When it was initially released on PC in 2015, Brace Yourself Game’s Crypt Of The NecroDancer was a surprising delight: a friendly prison crawler on a rhythm game base, it combined the procedurally-produced levels and endless challenge of the roguelike genre with the thumping beat of a dance game. Now that it’s out on Nintendo Switch – equipped with all past DLC and a new character – it’s ready to bring that same musical heartbeat to Nintendo’s newest gaming system, and it’s an extremely welcome expansion. The game is addictive, creative, and overwhelmingly fun.
Of its two fundamental parts – dancing and dungeon crawling – COTN’s primary gameplay lies in the latter. Like most roguelikes, you’ll begin at the ground level and head down, descending through discrete, arbitrarily produced floors on a mission to beat the boss at the base of every region. There are foes to battle and stay away from, minibosses, to thrashing to open the following arrangement of stairs, shops to offer you life-sparing overhauls and hardware, and a lot of traps and mysteries to find as you go.
The musical part of NecroDancer gives it a vibe like nothing else, and it’s as fun as it is difficult. The timing is generous and recalibrates naturally on the off chance that you skip ahead or behind a beat. The boundary to enter for the real beat matching is very low — you won’t require the syncopation skills or heightened dexterity required by straight music games here. Instead, the impressive challenge originates from the way that the consistent march of the meter expects you to think and act at speed, settling on the many little choices that go into dungeon crawling without the advantage of stopping to think about your decisions. The beat, as such, must go on.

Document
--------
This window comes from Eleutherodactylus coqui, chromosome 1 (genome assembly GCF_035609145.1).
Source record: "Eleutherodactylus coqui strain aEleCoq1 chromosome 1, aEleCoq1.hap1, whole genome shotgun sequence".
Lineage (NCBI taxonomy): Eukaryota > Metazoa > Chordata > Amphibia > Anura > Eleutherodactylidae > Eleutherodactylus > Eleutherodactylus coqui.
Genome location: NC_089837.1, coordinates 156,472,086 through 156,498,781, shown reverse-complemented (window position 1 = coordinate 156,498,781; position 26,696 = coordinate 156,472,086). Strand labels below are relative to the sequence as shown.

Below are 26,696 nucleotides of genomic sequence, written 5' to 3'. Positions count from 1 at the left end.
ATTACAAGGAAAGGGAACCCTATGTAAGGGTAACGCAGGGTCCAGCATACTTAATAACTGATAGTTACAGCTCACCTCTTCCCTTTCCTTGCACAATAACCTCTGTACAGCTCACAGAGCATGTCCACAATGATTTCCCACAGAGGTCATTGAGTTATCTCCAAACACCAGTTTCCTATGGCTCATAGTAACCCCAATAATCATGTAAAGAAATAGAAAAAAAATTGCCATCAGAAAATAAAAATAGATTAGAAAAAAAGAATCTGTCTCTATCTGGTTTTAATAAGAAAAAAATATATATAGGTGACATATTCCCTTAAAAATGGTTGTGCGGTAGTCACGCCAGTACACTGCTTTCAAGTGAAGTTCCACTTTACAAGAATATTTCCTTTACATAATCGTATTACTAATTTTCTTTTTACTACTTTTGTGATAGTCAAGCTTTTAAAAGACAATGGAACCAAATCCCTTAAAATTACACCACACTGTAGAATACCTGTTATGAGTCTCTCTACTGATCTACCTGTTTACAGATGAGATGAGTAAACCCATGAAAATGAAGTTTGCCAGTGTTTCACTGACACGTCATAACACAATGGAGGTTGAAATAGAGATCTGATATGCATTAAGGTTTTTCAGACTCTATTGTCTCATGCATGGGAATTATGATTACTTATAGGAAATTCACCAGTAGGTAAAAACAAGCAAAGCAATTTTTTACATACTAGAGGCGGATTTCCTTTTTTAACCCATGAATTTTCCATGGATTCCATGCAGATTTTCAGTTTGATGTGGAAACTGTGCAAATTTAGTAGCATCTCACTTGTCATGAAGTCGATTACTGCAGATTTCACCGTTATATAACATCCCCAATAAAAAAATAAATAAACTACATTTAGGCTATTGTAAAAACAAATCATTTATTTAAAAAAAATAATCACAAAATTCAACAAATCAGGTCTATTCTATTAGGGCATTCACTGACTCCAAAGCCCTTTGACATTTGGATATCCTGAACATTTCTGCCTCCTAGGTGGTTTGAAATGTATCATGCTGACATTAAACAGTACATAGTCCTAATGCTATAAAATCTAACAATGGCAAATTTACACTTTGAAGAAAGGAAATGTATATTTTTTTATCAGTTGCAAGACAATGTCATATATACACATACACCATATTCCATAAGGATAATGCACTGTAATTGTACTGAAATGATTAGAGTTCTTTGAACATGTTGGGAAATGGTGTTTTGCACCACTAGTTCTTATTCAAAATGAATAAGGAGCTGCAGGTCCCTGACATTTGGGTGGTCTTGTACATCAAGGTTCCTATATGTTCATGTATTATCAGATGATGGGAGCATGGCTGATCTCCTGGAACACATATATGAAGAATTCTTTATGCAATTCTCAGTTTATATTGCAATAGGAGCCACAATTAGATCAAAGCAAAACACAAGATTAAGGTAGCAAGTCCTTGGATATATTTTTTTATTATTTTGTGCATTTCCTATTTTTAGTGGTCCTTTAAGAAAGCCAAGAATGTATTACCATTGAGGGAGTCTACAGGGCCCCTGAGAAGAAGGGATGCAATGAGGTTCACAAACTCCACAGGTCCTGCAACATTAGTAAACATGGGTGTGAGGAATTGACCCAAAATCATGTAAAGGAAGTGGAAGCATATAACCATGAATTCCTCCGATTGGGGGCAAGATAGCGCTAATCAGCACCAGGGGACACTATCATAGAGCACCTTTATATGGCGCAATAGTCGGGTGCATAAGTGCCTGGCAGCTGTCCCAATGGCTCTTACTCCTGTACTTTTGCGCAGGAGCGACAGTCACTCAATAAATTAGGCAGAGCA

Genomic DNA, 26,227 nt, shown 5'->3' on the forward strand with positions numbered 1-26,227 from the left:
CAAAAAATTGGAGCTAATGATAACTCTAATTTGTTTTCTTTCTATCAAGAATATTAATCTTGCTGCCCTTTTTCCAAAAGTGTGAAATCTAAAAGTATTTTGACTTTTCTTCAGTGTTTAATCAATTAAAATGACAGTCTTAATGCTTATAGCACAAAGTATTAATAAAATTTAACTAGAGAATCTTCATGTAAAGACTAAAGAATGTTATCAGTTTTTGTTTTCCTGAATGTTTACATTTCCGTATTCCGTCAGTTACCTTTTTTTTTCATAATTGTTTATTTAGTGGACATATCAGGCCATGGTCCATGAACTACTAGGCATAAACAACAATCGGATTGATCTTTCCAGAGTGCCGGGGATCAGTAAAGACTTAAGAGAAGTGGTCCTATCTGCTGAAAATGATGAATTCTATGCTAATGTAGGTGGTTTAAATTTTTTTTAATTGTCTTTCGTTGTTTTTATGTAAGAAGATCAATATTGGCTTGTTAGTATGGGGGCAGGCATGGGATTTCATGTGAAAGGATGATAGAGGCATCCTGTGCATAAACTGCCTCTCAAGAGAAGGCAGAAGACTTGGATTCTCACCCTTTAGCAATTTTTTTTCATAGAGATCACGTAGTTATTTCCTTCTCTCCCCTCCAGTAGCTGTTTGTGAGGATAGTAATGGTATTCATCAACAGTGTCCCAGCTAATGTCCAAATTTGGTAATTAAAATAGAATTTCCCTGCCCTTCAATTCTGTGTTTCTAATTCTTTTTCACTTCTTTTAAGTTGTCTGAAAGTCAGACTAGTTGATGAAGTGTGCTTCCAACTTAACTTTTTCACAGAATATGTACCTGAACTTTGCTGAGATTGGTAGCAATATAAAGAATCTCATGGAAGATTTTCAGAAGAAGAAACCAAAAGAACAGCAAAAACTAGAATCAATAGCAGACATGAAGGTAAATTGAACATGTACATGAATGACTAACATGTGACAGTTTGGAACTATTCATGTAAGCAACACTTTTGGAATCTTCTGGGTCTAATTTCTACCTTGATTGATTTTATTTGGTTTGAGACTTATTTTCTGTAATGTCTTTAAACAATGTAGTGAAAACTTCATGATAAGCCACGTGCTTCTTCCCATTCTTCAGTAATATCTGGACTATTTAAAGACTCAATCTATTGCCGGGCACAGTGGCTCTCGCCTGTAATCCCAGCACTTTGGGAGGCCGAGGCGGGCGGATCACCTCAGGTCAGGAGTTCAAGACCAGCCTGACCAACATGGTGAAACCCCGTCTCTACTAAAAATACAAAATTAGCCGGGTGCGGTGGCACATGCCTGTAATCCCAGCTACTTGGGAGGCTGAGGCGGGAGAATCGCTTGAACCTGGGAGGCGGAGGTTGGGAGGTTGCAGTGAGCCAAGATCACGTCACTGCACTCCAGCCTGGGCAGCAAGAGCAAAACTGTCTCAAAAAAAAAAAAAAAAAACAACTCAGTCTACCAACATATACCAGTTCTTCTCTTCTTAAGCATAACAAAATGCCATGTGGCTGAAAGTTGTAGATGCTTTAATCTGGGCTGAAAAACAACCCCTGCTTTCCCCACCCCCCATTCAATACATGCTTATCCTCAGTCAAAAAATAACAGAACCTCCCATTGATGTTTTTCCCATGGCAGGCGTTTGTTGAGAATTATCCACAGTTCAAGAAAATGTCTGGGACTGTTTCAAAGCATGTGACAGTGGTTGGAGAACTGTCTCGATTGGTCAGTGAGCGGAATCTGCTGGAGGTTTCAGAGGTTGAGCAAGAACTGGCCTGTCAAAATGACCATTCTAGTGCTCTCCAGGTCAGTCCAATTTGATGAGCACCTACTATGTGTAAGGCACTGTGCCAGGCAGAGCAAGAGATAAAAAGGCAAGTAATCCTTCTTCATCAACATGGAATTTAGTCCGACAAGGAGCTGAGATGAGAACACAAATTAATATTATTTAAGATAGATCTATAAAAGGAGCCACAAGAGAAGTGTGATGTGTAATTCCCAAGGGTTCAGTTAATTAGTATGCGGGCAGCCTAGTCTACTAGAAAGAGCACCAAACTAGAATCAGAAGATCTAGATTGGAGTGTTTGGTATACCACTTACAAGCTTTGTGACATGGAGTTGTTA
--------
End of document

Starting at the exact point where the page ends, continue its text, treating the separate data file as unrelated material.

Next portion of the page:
Due to that pace – which increases relentlessly as you slide into the speedier BPMs of lower levels – COTN is feverish and exciting where different roguelikes are predictable. Foes boogie, curve, and slide their way around the cell floor in unsurprising musical numbers, and when they gang up on you – as they regularly do – death can originate from a single mistake. Bosses are far superior, with complex, multilayered moves and chorus lines. It’s mind-bogglingly intense, and advancing is moderately difficult, however, it’s never disappointing on account of a fun, wide-achieving variety of lasting updates.
The game is wrapped up in a pleasingly pixel-filled presentation, as well, with superb spritework, noteworthy story cutscenes, and strangely cute foe liveliness. It’s retro-chic, finish with the dark-on-white text trappings of the genre’s prime, and it looks amazing on the widescreen or in handheld mode. The soundtrack is likewise first-rate, with unique tunes by Danny Baranovsky that stay danceable even after being numerous tunes in. Each level has an alternate, appealing subject, and you’ll without a doubt wind up chiming in with the shopkeeper before too long. On the off chance that you need a change, the Switch release additionally has a few elective soundtracks packaged in, from EDM and synthwave remixes to destroying metal and chiptune wizardry obligingness of Shovel Knight’s Jake ‘virt’ Kaufman. Indeed, even the Danganronpa hybrid DLC tracks are incorporated – an appreciated marvel of present-day licensing.
At long last, it must be said that as a snappy fire game with vast replay value, COTN is comfortable on Nintendo Switch. We cherish having the capacity to lift it up and cut up a mat or two while around town, and its blend of procedurally-produced levels and lasting redesigns is an ideal fit for compact play. There’s even a two-player neighborhood community alternative – with single Joy-Con bolster – that is really fun with the correct dance partner.